Phase #2: Learning to Let Go
Or looking for a good night’s rest.
The human being’s difficult marriage of power and perception has a long cultural history. The ruler has often silenced the seer. Mrs. M seemed to be fighting that conflict alone, and the old control mechanisms had prevailed. Mrs. M saw her pain only in muscular terms. To gain a peaceful coexistence of these forces within her, Mrs. M required some parasympathetic tone. She needed to soften, to open the gaze and joint spaces, to expand the torso, to digest and to accept kindness.

The doorway to Mrs. M’s interior perception came by way of a workshop I attended on Linda Burnham’s System of Facial Rejuvenation. Mrs. M agreed to be my regular practice subject. RejuvSM, a system combining energy with carefully developed techniques of patterned strokes that activate major nerve centers on the head as a method of redefining and releasing facial features, became the method of choice for most of our sessions. Encompassed in the ideology are the concepts of presence (the need to be fully here in our hands and in our minds, bodies and spirits), trust, loving and communication. As Mrs. M’s jaw relaxed over time, she began to share the stories of her life. Imprinted memories of unreasonable external pressures and punishments had dominated her formative experience. The emotional pain was more difficult to bear than the familiar body pain had been, yet she persisted with the process.

So how do you get to the parasympathetic cache? Rejuv proved sufficient. First, Mrs. M had never experienced an encouraging or tender environment in her childhood. The guarding and constriction around the shoulders, neck and head became an obsolete defense. She let go into the invitation to discover the experience of receiving comfort. Her attention moved from the body to the seat of perception and social awareness (brow and eye band of the head, and the face and throat, respectively). Mrs. M experienced the Zen-based concept of loving kindness, which is a foundation of this light pressure protocol. She responded by sensing safety. Thus the parasympathetic power was tapped. The autonomic switch had been thrown and was announced by gastrointestinal tract churning and gurgling. Repetitions of this experience gradually reversed the visceral conditioning of a lifetime. The body, seemingly unattended, continued to improve its natural elasticity and flexibility. The balancing of the visceral and musculoskeletal systems was now underway.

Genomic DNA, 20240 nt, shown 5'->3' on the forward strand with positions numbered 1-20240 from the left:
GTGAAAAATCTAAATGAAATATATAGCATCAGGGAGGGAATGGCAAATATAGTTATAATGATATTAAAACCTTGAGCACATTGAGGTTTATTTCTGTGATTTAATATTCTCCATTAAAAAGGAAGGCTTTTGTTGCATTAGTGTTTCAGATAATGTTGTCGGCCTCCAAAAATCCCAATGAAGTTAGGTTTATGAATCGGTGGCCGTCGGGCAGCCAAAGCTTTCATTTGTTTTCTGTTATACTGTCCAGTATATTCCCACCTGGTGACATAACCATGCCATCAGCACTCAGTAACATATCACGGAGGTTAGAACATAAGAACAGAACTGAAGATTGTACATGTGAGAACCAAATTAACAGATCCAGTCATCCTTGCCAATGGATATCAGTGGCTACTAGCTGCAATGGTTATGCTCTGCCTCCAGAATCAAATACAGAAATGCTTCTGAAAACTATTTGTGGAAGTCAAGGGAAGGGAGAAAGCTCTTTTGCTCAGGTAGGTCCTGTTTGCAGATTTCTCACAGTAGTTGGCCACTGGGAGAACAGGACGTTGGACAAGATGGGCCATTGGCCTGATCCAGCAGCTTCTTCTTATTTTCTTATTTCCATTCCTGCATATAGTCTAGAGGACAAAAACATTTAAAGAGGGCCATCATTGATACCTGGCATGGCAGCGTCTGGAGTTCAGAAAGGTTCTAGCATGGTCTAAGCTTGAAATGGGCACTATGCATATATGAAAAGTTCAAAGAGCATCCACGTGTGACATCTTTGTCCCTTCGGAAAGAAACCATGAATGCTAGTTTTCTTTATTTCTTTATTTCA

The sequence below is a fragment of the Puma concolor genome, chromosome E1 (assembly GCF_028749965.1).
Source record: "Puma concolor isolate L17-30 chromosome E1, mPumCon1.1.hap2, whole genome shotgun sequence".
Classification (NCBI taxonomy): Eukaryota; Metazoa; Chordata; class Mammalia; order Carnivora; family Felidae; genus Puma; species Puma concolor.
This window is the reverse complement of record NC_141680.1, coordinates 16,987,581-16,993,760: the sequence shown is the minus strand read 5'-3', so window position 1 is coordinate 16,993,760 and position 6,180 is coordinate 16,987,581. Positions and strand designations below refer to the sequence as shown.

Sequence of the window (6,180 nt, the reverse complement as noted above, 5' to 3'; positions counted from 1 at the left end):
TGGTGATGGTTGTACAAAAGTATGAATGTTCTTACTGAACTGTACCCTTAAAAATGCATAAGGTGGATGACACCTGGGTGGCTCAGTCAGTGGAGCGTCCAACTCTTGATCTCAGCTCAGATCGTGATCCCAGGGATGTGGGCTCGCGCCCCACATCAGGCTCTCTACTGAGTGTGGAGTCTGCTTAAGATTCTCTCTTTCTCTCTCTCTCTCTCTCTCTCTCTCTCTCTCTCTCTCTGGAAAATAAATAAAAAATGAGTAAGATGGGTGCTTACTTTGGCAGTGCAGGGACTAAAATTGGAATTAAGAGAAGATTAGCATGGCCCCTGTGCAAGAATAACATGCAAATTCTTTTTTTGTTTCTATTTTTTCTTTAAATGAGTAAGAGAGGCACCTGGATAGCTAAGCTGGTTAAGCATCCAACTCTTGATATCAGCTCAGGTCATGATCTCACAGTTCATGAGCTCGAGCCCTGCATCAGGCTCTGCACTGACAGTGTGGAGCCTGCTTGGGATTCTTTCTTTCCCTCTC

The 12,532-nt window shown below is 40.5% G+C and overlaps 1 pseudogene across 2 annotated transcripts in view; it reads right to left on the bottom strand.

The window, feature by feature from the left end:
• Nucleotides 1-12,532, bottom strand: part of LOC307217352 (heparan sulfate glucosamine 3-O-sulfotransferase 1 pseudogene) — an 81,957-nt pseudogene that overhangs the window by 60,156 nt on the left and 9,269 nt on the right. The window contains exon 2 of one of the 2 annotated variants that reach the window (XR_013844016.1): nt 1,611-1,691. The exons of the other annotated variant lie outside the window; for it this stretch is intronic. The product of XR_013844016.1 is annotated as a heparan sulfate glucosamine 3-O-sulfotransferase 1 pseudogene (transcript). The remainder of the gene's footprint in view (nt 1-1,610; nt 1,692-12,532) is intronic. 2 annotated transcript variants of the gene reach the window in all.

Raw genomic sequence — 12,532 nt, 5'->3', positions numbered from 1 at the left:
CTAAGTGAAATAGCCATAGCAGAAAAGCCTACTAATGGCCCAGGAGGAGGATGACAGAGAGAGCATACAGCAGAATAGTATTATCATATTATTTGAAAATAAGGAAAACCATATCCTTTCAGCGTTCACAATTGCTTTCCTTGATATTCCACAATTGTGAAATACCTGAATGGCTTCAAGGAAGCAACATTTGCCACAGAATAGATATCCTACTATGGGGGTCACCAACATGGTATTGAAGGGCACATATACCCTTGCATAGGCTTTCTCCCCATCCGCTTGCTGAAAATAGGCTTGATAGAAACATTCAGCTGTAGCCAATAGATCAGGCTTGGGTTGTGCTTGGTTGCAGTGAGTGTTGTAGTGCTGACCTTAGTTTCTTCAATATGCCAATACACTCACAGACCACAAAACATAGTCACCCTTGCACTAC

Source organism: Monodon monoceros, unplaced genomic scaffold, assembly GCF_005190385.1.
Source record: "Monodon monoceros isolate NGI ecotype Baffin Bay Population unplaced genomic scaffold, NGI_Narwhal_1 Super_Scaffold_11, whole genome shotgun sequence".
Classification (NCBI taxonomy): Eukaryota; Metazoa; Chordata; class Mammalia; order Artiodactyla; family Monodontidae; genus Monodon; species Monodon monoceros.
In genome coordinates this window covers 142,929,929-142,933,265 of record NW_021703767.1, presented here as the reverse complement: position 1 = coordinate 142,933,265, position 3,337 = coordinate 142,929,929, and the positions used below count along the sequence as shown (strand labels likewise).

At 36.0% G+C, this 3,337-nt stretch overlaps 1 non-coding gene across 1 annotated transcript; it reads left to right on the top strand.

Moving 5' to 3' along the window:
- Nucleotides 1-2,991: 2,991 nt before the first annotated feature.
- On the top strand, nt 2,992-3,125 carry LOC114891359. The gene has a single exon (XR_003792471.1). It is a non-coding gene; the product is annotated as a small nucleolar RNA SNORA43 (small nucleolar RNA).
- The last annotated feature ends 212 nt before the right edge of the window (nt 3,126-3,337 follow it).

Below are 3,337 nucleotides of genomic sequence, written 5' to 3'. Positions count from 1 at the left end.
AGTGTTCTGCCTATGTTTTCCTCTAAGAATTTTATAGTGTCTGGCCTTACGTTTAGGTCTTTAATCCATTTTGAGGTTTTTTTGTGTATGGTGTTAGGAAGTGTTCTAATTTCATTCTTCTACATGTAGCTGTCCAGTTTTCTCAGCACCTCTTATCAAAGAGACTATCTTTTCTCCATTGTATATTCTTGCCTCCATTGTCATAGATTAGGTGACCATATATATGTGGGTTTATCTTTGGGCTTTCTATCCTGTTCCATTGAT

Our initial expectation of Rejuv was limited to the cosmetics of Mrs. M’s stressed countenance. Instead, the work revealed more trouble, notably Kenneth Dychtwald’s description of the deep-set eye problem and immobile neck.9 Her view of her world began to be more receptive with this work. The worried furrows at each brow melted as she became willing to let go of the worry habit. Issues were peeling away. Dyctwald’s prediction came to be: “The throat is said to be the doorway that announces the beginning of an emotional and spiritual ascent into one’s inner self.”10 The heart-mind link had occurred, and was visible. Increased awareness brought its own momentum. Mrs. M gathered her life story in photos. We studied her facial character lines and celebrated recent improvements as victories.

Continued in tomorrow’s post . . .

By Valerie Whiting, M.S, OTR/L, LMT, who teaches at Roane State Community College and maintains a private practice in Knoxville, TN.
Originally published in Massage & Bodywork magazine, April/May 2001.
Copyright 2003. Associated Bodywork and Massage Professionals. All rights reserved.

References
1 Goleman, D. Emotional Intelligence. (N.Y.: Bantaam, 1995) p.165.
2 Vishio, J. “Fibromyalgia: The Search for Relief,” Advance for Occupational Therapy Practitioners. (Nov. 15, 1999):8, 20.
3 Webb, W. The Great Frontier. (Univ. of Texas Press, Austin: 1979).
4 Burton, T. “High Hopes: Surgery on the Skull for Chronic Fatigue? Doctors Are Trying It.” The Wall Street Journal. (Nov. 11, 1999): A1, A8.
5 Sarno, J. Healing Back Pain:The Mind Body Connection. (N.Y: Warner Books: 1991)
6 Pelletier, K. Mind as Healer, Mind as Slayer (NY: Dell: 1977).
7 Luecken, L. “Past Leaves Indelible Imprint on Health”. OT Week (Dec. 3, 1998): vi.
8 Upledger, J. Craniosacral Therapy II: Beyond the Dura. (Seattle: Eastland: 1987).
9 Dychtwald, K. Bodymind. (N.Y.: G.P. Putnam’s Sons): 187-240.
10 Ibid. p 187.
11 Goleman, D. op. cit.: 27.
12 Ibid.: 26, 208.
13 Rhunke, A., Wurzburger, A. BodyWisdom. (Rutland, VT: Charles Tuttle Co: 1995): 100.
14 Lewis, R., “Getting the Head to Really Sit on One’s Shoulders-A First Step In Grounding the False Self.” (1985, unpublished manuscript):8.
15 Jung, C.G., Memories, Dreams, Reflections. (Vintage Books Ed., 1989): 245.
16 Farhi, Donna. The Breathing Book: Good Health and Vitality Through Essential Breath (Canada:)

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4 Responses to An Eclectic Recipe to Fight Fibromyalgia – Documenting A Journey Past Pain, Part I

  1. Pingback: An Eclectic Recipe to Fight Fibromyalgia – Documenting A Journey Past Pain, Part II | Hands-of-Faith Holistic Healing Centers® Blog

  2. Pingback: Stress and Pain Age the Body and Brain – News Note | Hands-of-Faith Holistic Healing Centers® Blog